Are Defensive Injuries Too Much for Championship-Minded Patriots to Overcome?

Erik Frenz@ErikFrenzSenior Writer INovember 19, 2013

Patriots coach Bill Belichick (above) carries out a gesture most Patriot fans make when each important defensive player goes down with an injury.
Patriots coach Bill Belichick (above) carries out a gesture most Patriot fans make when each important defensive player goes down with an injury.Grant Halverson/Getty Images

The New England Patriots are still searching for their identity on offense, but they're getting closer to that goal because of the return of key players like wide receiver Danny Amendola, tight end Rob Gronkowski and running back Shane Vereen. 

The defense is dealing with injuries of its own, but unlike the offense, there's no cavalry coming to save the day. 

It's nearly reached the tipping point, that oh-so-familiar feeling for Patriots fans that this team will go as far as the offense takes them. Again.

The Patriots have gotten by with less than their ideal starting lineup for the past few weeks, but there were a pair of new absences on Monday night, with safety Steve Gregory and cornerback Alfonzo Dennard inactive against the Carolina Panthers. During the course of the game, cornerbacks Aqib Talib and Kyle Arrington were both removed because of injuries—not the first time that's happened for either one.

Indeed, the Patriots were being carved up by Newton to the tune of a 125.4 passer rating, the third-highest by any quarterback against the Patriots since 2009, according to Pro Football Reference. But they were without their No. 2 cornerback and No. 1 strong safety for the game's entirety and were missing their No. 1 and 3 cornerbacks for stretches as well.

Those players will come back, presumably at full health, at some point this season. Others, however, will not. Linebacker Jerod Mayo and defensive tackles Vince Wilfork and Tommy Kelly are long gone, but the Patriots have been dealing with those absences for several weeks. 

Patriots' run defense: with and without Wilfork and Kelly
GamesRush att./gmRush yds/gm.YPATDTFL10+ yds
First 528.4116.44.12710
Last 530.41354.421520

The run defense has taken a nose dive since losing its top two defensive tackles. Joe Vellano and Chris Jones have been serviceable in rushing the passer, but they were never meant to be space-eaters, guys holding multiple blockers at the point of attack. 

Against the Panthers, the Patriots were mostly able to stop the run. Carolina's running backs combined for just 41 yards on 16 carries. Cam Newton himself accounted for 62 rushing yards, with 54 of those coming on pass plays where the defensive line lost containment on the Carolina QB, allowing runs of 25, 14 and 15 yards.

In some respects, Monday night's loss could be viewed as an anomaly. Newton's dual-threat ability makes him one of the rarest quarterbacks in the NFL, and toughest to defend.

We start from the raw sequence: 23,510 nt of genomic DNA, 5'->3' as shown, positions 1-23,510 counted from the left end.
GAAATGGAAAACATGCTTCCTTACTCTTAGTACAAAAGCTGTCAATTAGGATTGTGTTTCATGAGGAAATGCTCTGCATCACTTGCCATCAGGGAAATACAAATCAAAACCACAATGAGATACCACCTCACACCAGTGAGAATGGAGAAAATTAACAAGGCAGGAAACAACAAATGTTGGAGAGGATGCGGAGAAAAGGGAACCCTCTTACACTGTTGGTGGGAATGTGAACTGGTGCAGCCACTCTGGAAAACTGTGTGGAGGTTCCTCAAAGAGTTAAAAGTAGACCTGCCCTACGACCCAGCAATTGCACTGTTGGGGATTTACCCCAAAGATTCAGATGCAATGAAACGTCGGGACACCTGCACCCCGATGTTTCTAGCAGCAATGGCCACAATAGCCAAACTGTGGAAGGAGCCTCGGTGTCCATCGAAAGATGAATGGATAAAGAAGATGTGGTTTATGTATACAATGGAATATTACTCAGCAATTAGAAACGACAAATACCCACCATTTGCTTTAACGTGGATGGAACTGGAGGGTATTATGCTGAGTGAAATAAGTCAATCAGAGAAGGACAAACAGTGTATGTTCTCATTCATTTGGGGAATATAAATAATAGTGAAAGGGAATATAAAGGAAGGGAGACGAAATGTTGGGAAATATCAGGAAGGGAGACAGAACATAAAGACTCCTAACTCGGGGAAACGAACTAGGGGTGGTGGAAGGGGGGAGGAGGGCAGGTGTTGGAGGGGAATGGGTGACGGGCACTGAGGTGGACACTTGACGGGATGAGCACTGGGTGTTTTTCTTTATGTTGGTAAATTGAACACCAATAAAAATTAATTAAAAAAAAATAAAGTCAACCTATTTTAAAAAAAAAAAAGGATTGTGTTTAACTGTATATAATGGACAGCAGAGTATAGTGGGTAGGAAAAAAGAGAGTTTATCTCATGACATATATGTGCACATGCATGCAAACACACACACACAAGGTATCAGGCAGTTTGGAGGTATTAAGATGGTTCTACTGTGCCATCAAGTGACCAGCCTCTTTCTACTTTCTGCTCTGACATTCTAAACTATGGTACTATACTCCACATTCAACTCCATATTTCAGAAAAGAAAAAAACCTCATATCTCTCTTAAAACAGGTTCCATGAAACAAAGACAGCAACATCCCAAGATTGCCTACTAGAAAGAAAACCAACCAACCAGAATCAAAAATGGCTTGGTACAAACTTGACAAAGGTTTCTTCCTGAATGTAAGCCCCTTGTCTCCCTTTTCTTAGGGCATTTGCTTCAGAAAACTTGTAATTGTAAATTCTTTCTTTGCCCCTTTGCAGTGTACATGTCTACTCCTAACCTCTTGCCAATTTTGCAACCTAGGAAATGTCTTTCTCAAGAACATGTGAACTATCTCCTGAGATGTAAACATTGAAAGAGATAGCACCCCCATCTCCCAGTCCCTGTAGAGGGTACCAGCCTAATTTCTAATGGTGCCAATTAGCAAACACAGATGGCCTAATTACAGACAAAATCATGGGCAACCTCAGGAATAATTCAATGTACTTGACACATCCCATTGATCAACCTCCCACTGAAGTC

"It's just a tough situation where you got to contain a quarterback that can run the ball, that can throw the ball," said defensive end Rob Ninkovich following the game. "So it's our job as a defensive line to keep him in the pocket. So if we don't do that, bad things happen. And I hold myself accountable for a quarterback that scrambles. That's on everybody on the d-line. We're not supposed to let that happen."

There won't be as much stress on pocket containment against Denver Broncos quarterback Peyton Manning this week—they know where to find him—but the Patriots do have to worry about a few other injuries Manning could expose.

New England's secondary is limping into the Sunday night showdown with Manning, who is having the best season of his 16-year career. Without those players, the Patriots stand little chance of slowing down the Broncos offense.

With those players? The story is much different. Few secondaries have the resources to cover Demaryius Thomas, Eric Decker and Wes Welker, but when healthy, you can count the Patriots among those groups.

Patriots pass defense
YearComp %YPARate+20 yards

In fact, this is the best pass defense the Patriots have had in years.

Those players will return, and the Patriots pass defense should return to form when they do.

One area that remains a major concern, though, is the secondary's performance on third down, where it yields conversions 42.7 percent of the time according to The Panthers went 7-of-10 on third down including one conversion resulting from a New England penalty. 

Three of those, as mentioned before, were on runs in which Newton broke containment. But the Patriots defense once again lives and dies by turnovers. 

The Panthers showed what a good offense can easily do to the Patriots defense: possess the ball for long stretches, wear down the defense and end drives with scores. Once again, the formula may be to play keepaway from Patriots quarterback Tom Brady as long as possible.

As injuries to key players pile up, the Patriots must begin to wonder whether they still have the resources to shut down the better offenses in the NFL. In that respect, their game with Denver will be very revealing for what we can expect from the New England defense from here on out.

Until we get a consistent look at the Patriots' top unit playing together against top-quality offenses, there's no way of gauging how it will play in the postseason. If it's not healthy by the postseason, though, there is a way of knowing what to expect. Just watch the tape from Monday night.



Erik Frenz is also a Patriots/AFC East writer for Unless otherwise noted, all quotes obtained firsthand or via team news releases.


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